From Fatigued to Full of Life: Tips for Boosting Your Daily Energy

Are you fed up with feeling tired all the time? The stresses and pressures of modern life have left many of us feeling exhausted, overwhelmed and with little time or energy to take care of ourselves. And it’s our bodies that are beginning to pay the price. When were stressed and tired it’s easy to reach for a quick boost of energy. Sure, that chocolate bar or cappuccino might make you feel great for about five minutes, but after that quick high wears off, you’ll crash and burn and feel even more drained.


Tips for Boosting Daily Energy


So what’s the secret to long lasting energy and keeping sluggishness at bay?  In this article, you’ll discover six fatigue fighters that will help to put a spring back in your step. You’ll find out out more about what they are, how they work and what they can do for you.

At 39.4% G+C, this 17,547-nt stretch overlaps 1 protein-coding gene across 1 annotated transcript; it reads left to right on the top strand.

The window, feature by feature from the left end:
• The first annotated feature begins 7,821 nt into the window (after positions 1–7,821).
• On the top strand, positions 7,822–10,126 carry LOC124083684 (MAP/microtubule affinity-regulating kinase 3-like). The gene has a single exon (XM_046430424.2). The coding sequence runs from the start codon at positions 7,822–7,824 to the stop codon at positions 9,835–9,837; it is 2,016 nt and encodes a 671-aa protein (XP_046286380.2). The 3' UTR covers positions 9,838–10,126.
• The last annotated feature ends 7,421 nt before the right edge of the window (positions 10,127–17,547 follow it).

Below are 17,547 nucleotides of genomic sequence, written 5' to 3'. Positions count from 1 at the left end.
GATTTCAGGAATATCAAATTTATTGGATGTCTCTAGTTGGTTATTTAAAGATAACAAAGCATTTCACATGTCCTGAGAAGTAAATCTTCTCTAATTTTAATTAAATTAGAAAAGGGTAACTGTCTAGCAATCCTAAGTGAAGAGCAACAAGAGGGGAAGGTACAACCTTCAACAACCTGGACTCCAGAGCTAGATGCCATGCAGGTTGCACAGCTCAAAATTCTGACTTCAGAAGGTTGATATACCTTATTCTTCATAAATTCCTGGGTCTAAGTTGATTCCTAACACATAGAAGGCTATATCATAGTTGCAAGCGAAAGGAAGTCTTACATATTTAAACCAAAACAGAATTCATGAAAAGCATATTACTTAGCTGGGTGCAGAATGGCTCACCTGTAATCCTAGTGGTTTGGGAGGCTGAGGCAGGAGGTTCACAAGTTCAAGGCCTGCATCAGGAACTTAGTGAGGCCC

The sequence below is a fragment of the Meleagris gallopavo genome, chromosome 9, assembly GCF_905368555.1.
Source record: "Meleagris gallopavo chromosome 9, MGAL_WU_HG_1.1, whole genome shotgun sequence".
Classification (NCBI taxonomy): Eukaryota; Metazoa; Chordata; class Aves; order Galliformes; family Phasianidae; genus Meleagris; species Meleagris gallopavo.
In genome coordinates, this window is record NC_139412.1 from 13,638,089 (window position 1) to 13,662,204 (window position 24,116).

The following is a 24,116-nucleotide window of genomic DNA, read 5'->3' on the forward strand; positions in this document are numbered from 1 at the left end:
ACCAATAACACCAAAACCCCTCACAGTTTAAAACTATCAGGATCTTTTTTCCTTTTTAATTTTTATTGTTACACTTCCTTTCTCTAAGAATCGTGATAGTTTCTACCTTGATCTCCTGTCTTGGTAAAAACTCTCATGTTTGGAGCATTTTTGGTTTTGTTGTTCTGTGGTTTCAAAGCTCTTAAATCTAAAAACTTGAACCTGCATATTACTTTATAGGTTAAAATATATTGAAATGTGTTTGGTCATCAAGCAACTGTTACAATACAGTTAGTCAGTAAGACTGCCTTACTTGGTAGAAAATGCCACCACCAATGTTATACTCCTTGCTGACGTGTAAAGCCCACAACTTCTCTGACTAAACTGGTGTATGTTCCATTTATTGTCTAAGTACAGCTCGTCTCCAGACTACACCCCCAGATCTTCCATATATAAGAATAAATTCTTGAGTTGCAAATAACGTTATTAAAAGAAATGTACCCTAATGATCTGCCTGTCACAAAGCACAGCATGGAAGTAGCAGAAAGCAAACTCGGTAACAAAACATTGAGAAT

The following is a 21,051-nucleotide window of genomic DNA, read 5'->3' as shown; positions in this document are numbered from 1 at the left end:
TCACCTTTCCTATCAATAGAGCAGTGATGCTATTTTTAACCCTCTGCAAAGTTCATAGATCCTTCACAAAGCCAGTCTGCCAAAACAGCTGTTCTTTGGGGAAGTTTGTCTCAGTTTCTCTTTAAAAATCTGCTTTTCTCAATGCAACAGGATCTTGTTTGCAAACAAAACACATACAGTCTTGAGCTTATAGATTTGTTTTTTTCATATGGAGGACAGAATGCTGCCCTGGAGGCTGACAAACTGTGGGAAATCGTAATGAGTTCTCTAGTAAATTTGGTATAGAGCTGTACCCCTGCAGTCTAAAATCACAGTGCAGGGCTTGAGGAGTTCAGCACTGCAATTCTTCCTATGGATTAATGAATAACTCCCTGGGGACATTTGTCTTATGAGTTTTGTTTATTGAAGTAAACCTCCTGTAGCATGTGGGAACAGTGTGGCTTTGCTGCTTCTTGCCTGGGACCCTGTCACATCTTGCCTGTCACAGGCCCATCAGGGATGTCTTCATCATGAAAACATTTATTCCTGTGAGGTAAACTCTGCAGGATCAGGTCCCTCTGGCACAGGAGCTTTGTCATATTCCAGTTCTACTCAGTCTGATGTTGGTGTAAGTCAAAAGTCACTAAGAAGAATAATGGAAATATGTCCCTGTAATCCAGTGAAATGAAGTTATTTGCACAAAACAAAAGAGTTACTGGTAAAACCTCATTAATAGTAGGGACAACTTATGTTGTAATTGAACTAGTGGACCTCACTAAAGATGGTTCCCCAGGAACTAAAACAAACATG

Eat a nutrient rich diet

The first step to boosting your energy is a healthy, nutrient rich diet. Your body needs nutritious food as fuel to work efficiently. 



That means filling up on lots of protein and whole grains, which take longer for your body to break down, ensuring you have a consistent dose of energy throughout the day.



Eating protein (meat, fish, eggs, dairy products, tofu, lentils, chickpeas, beans, nuts and seeds) is also a great way to stabilise blood sugar levels. Pair this with leafy greens and cut back on starchy carbs (white potatoes, white pasta, white rice and white bread) for a new, improved energised you.